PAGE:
Gubbio is a very old city, rich in important monuments, but overall it is a fascinating place where time seems to have been stopped: on the old streets you may hear people animately discussing the last crossbow competition or the strategy for the next Ceri (Large Candle) Race. Even if the modern-day city is very active and lively, the inhabitants are very attached to the traditions and make the be relived with pride.
The city, located at the base of Mount Ingino and crossed by the Carmignano stream, was founded by the Umbri, and was, between the 3rd and 1st cent. B.C., an important commercial and religious center. Allied with Rome, in 89 B.C. it obtained Roman citizenship and became a Municipium. From this period remains a beautiful Roman theater in the underlying valley. Flourishing in the Roman Era, it began to decline with the fall of the empire: invaded by the Erulli, then destroyed by the Goths, it was immediately reconstructed by the Byzantines but not on the plains and instead on the slopes of the mount; following the collapse of the Byzantine empire in 772 it was occupied by the Lombards.
As many other urban centers of central Italy, with the donations of Pipino il Breve and Carlo Magno it ceded to the Church, but soon after was made into a free Commune of Ghibelline faction and held to decidedly expansionist politics, which contrasted with that of nearby Perugia, with whom there were strong contrasts and changing fortunes.
In those years, between 1332 and 1349, the elegant Palazzo dei Consoli was constructed in blocks of local light stone terminated by a series of merlons and a slender tower. Today it is home to the Civic Museum and the Communal Picture Gallery. In 1354, conquered by Cardinal Albornoz, it passed yet again under the Church; then in 1384 the Eugubini voluntarily gave it to the Montefeltro. In that period Palazzo Ducale was reconstructed in Renaissance style , whose massive structure towers above the town, designed by Luciano Laurana, but probably realized by Francesco di Giorgio Martini; the interesting internal courtyard is similar, in reduced dimensions, to the courtyards of the palazzi of Urbino.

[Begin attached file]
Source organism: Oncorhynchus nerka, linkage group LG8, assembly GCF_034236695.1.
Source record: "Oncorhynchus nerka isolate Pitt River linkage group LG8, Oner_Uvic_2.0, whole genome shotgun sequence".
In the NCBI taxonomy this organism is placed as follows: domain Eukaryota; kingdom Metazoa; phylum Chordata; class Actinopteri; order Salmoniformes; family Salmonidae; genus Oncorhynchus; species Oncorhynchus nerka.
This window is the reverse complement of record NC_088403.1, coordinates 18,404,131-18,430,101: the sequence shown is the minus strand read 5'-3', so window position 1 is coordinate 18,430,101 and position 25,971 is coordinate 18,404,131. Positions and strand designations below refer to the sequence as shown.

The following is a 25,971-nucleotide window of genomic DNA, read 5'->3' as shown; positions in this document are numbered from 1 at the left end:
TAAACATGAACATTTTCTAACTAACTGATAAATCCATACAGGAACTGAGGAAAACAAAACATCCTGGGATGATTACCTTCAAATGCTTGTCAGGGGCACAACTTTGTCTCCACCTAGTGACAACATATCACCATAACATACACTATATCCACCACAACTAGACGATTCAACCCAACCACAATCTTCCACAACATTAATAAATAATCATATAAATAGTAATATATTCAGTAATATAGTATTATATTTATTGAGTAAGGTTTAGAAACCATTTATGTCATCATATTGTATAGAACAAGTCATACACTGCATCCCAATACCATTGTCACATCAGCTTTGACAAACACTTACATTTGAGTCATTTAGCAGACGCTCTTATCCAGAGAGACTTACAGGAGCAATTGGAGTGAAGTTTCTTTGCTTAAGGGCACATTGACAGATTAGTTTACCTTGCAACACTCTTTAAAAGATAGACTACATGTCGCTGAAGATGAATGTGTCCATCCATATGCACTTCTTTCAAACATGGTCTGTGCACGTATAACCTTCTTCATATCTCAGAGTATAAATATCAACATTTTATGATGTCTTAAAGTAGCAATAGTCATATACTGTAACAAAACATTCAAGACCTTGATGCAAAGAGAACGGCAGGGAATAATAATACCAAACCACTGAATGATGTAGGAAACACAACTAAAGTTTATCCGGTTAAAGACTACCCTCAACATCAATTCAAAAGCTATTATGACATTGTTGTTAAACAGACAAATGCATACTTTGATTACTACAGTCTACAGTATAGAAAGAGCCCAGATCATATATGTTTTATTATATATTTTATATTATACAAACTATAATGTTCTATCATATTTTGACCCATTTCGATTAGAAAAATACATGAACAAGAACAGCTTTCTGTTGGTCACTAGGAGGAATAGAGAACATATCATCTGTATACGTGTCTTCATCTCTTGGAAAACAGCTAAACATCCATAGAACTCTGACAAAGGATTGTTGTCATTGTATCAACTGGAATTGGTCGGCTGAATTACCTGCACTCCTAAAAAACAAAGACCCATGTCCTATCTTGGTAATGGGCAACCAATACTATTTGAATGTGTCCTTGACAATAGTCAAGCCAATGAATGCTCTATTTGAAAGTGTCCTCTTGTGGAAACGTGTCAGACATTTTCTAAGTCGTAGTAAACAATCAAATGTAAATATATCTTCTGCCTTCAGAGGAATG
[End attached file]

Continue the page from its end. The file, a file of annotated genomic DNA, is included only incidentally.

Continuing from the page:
Under the Montefeltro and following under the Della Rovere, Gubbio flourished both artistically and culturally as well as commercially, following, in 1624, the end of the Della Rovere dynasty, passing into the Papal State.
The period in which Gubbio directly belonged to the State of the Church was characterized by a progressive economic and political decline. With Napoleon the city became united with the Cisalpina Republic (1798), to that of Romana (1798-1799), and then, from 1808 to 1814, to the Italico Kingdom. In 1860, a little after the annex to the Kingdom of Italy, Gubbio was united to Umbria.
Other than the two previously mentioned buildings and the Roman theater, the Duomo surely is worth a visit, reconstructed in Gothic form at the beginning of the 14th century on the site of the original Romanesque Cathedral and various other churches and buildings; most of all, you should stroll among the center calmly to appreciate the beauty and elegance together.
If you should happen to be here in May, you will have the opportunity to participate in the Ceri Race (Large Candle Race), a traditional event which is among the most exciting and unique in Europe and is comparable to the Festival of Santa Rosa in Viterbo and the Palio in Siena.